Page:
Bannerghatta and the crumbling of Indian cities


Bannerghatta is an area in the city of Bengaluru, Karnataka that is known for its biological park, the Bannerghatta National Park which spreads for approximately 104 acres and is known for its tiger and lions safaris, and state highway 87 (Bannerghatta road) which stretches for 49 km and is renowned for its connectivity with the main city to the outskirts of Bengaluru, most notably to the national park. The area also has several corporate and IT multinational companies, educational institutions, and major hospitals. Hence, it is often considered a prime real estate destination and has seen many urbanisation projects take place within the past 15 to 20 years, including the construction of the Namma metro, which began in early 2019. 

A deeper study of the area in contemporary times reveals many problems that have almost crippled an area with great urban potential. There are three key issues: traffic congestion on Bannerghatta Road, the elevated corridor over Bannerghatta National Park, and illegal sand mining in the Bannerghatta Forest area and national park. The three issues sum up the current situation of Bannerghatta, which has been left to succumb under the pressure of overpopulation and mismanagement.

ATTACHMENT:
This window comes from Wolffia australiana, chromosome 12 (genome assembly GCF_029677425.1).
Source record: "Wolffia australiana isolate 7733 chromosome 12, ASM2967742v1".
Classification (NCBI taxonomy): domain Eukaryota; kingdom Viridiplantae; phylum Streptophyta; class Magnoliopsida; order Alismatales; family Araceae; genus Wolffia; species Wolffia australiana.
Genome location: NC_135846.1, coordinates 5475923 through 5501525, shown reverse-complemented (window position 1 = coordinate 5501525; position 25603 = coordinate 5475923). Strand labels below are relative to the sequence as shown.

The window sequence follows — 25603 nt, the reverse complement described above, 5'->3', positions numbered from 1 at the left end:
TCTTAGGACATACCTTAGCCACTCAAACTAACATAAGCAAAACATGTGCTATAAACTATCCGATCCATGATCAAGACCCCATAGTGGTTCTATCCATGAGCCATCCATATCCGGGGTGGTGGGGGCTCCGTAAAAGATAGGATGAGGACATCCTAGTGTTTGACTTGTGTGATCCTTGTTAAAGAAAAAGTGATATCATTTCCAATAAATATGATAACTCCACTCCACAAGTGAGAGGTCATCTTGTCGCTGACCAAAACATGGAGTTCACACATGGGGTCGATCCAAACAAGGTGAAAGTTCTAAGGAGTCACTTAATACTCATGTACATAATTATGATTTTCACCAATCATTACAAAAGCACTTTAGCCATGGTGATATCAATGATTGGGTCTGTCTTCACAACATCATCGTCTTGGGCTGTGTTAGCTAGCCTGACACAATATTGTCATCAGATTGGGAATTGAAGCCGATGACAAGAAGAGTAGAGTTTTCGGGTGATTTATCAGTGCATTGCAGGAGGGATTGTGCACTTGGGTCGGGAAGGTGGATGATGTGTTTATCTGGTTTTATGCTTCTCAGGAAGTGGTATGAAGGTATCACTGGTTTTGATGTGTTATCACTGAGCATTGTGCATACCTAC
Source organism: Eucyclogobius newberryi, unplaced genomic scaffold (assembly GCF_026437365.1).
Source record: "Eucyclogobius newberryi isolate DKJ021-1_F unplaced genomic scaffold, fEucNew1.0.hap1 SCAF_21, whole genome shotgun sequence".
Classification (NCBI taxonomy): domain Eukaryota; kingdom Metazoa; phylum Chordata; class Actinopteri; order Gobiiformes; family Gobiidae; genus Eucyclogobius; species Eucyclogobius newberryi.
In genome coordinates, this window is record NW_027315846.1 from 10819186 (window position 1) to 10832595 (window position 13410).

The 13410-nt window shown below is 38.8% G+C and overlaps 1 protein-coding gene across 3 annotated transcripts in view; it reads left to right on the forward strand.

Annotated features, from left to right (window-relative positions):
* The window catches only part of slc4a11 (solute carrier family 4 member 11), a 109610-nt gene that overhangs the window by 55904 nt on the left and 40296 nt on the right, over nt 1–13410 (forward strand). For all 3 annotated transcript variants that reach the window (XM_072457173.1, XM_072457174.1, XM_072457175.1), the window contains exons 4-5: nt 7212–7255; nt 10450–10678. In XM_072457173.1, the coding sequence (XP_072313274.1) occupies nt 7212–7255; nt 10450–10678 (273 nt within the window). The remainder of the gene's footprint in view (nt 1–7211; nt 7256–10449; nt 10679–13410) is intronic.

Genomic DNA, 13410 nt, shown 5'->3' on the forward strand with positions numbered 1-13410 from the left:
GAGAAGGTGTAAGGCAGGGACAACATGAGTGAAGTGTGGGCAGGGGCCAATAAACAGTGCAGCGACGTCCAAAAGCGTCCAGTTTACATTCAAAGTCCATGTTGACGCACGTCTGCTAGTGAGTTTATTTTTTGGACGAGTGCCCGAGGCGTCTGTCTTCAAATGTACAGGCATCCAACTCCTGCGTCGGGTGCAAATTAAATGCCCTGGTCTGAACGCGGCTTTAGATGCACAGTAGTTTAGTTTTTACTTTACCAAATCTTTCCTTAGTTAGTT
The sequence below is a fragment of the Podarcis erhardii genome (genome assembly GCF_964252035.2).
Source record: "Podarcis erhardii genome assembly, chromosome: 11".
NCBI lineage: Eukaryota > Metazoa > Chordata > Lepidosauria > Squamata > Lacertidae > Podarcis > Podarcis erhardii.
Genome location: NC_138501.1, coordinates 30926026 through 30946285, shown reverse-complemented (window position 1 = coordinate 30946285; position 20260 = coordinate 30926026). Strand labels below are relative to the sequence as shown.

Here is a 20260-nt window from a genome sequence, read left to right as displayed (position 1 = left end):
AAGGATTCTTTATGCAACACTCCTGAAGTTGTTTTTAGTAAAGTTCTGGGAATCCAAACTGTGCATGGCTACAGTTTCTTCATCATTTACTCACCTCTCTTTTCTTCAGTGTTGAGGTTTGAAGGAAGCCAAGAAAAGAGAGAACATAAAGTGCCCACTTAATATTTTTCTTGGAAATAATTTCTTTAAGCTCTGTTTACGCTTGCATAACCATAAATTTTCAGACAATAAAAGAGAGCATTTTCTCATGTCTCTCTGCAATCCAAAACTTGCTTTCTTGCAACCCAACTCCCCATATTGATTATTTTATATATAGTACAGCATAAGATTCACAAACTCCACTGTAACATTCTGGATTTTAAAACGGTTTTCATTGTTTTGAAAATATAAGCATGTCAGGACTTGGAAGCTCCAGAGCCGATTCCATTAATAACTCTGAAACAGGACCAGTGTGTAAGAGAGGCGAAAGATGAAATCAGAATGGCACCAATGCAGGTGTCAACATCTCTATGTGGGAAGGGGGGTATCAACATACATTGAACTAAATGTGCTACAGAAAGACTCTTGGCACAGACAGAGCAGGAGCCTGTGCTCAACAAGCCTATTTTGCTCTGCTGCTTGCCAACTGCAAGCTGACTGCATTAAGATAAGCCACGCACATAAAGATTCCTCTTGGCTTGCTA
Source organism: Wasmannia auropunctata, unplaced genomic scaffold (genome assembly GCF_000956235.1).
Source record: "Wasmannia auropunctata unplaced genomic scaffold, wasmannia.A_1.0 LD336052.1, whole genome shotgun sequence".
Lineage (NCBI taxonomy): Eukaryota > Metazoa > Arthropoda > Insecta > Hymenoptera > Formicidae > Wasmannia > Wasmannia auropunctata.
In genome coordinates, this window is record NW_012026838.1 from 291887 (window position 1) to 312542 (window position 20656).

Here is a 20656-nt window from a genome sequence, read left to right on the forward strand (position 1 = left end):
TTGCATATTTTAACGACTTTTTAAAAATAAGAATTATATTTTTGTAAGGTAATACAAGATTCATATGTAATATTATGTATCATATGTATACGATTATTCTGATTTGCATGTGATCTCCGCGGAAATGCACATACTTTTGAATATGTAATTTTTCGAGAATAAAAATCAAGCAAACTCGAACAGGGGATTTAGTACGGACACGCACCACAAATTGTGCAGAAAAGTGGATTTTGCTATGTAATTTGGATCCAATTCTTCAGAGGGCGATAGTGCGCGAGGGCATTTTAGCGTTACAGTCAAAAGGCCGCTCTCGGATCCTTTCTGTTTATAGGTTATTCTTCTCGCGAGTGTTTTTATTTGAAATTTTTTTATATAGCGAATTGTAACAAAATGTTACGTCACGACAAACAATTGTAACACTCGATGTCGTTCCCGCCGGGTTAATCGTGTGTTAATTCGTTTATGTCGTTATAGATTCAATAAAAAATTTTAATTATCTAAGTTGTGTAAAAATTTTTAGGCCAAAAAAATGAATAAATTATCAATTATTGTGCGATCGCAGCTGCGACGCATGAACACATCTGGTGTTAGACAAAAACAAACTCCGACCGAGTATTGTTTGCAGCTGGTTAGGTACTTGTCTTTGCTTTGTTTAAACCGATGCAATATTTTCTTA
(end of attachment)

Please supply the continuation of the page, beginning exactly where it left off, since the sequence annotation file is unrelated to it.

Over the years, as rapid urbanisation continued unabated and unplanned, the Bannerghatta road has been dismantled due to inefficient urban planning by the government to an extent where the this area’s problems have rendered the damage irreparable. The public consensus is that the road has been left vulnerable to flooding, potholes, and traffic due to the civic administration’s improper planning and development, and this has crippled one of the most important stretches of road in Bengaluru. The problems go beyond just the road surface and right up to the highs of the elevated corridors and the lows of the underground tunnels of the pink line of the Namma metro phase-3 that has been mired in controversy. The idea of constructing a metro line on the road had been floating around since the late 2000s but due to a delay in the issuance of tenders by the government until 2017, the construction of the ORR-BGR line only began in early 2019 with an initial deadline of 2024 but due to the onset of COVID, along with the lethargy displayed by the BMRCL officials, and a sudden change to the tender holders due to inefficient work of the previous contractors has resulted in the new deadline being pushed to early 2025. However, as it has been seen over time, the Bengaluru urban planning sector has been riddled with a history of pushed deadlines, and hence, it would not surprise if, by 2027, the inauguration of the pink line is not given the green light.